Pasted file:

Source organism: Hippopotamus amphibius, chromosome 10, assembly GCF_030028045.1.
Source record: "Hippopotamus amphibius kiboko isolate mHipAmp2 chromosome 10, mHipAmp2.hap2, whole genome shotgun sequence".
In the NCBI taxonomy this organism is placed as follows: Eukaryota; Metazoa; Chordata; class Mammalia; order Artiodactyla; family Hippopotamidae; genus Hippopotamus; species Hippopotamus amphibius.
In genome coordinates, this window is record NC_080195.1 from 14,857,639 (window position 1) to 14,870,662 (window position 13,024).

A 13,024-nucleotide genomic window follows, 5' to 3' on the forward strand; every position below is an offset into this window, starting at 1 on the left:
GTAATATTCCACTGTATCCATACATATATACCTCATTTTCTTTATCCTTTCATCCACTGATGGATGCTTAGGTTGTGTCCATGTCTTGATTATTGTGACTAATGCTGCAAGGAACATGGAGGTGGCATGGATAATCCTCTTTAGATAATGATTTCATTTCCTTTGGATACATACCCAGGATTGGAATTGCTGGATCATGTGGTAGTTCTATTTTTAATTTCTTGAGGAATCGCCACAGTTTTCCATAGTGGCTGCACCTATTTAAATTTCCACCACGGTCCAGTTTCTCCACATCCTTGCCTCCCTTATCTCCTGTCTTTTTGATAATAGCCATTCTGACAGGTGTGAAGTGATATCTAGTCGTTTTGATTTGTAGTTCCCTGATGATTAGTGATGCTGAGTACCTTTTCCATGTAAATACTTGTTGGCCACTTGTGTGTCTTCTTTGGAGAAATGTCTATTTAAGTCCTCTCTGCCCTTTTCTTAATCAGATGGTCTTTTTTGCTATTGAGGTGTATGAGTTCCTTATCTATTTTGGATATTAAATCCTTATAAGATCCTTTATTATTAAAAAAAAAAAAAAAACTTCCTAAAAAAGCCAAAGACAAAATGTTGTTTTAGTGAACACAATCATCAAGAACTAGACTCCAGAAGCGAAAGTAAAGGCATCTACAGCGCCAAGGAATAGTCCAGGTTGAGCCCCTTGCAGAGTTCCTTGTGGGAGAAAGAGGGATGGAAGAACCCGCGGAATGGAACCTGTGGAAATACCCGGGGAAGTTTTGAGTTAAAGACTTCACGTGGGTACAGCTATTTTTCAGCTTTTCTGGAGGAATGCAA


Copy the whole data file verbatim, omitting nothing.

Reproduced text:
Source organism: Hippopotamus amphibius, chromosome 10, assembly GCF_030028045.1.
Source record: "Hippopotamus amphibius kiboko isolate mHipAmp2 chromosome 10, mHipAmp2.hap2, whole genome shotgun sequence".
In the NCBI taxonomy this organism is placed as follows: Eukaryota; Metazoa; Chordata; class Mammalia; order Artiodactyla; family Hippopotamidae; genus Hippopotamus; species Hippopotamus amphibius.
In genome coordinates, this window is record NC_080195.1 from 14,857,639 (window position 1) to 14,870,662 (window position 13,024).

A 13,024-nucleotide genomic window follows, 5' to 3' on the forward strand; every position below is an offset into this window, starting at 1 on the left:
GTAATATTCCACTGTATCCATACATATATACCTCATTTTCTTTATCCTTTCATCCACTGATGGATGCTTAGGTTGTGTCCATGTCTTGATTATTGTGACTAATGCTGCAAGGAACATGGAGGTGGCATGGATAATCCTCTTTAGATAATGATTTCATTTCCTTTGGATACATACCCAGGATTGGAATTGCTGGATCATGTGGTAGTTCTATTTTTAATTTCTTGAGGAATCGCCACAGTTTTCCATAGTGGCTGCACCTATTTAAATTTCCACCACGGTCCAGTTTCTCCACATCCTTGCCTCCCTTATCTCCTGTCTTTTTGATAATAGCCATTCTGACAGGTGTGAAGTGATATCTAGTCGTTTTGATTTGTAGTTCCCTGATGATTAGTGATGCTGAGTACCTTTTCCATGTAAATACTTGTTGGCCACTTGTGTGTCTTCTTTGGAGAAATGTCTATTTAAGTCCTCTCTGCCCTTTTCTTAATCAGATGGTCTTTTTTGCTATTGAGGTGTATGAGTTCCTTATCTATTTTGGATATTAAATCCTTATAAGATCCTTTATTATTAAAAAAAAAAAAAAAACTTCCTAAAAAAGCCAAAGACAAAATGTTGTTTTAGTGAACACAATCATCAAGAACTAGACTCCAGAAGCGAAAGTAAAGGCATCTACAGCGCCAAGGAATAGTCCAGGTTGAGCCCCTTGCAGAGTTCCTTGTGGGAGAAAGAGGGATGGAAGAACCCGCGGAATGGAACCTGTGGAAATACCCGGGGAAGTTTTGAGTTAAAGACTTCACGTGGGTACAGCTATTTTTCAGCTTTTCTGGAGGAATGCAA